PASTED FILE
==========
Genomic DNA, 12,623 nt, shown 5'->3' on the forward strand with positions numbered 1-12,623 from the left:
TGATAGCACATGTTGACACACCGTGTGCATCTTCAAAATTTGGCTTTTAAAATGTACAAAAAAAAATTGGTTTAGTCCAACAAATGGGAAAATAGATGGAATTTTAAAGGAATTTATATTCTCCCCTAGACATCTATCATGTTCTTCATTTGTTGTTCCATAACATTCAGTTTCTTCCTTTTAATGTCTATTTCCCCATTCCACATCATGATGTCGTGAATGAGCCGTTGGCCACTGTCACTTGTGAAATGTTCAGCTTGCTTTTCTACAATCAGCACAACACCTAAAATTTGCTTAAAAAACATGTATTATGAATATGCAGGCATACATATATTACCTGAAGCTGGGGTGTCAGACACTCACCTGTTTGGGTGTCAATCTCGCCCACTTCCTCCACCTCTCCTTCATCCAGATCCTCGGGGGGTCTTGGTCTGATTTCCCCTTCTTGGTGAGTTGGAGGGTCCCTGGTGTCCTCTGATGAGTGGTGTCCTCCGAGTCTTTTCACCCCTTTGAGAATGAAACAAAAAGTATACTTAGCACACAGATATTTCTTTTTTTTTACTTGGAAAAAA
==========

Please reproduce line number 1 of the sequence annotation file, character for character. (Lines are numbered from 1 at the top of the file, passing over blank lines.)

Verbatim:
Genomic DNA, 12,623 nt, shown 5'->3' on the forward strand with positions numbered 1-12,623 from the left: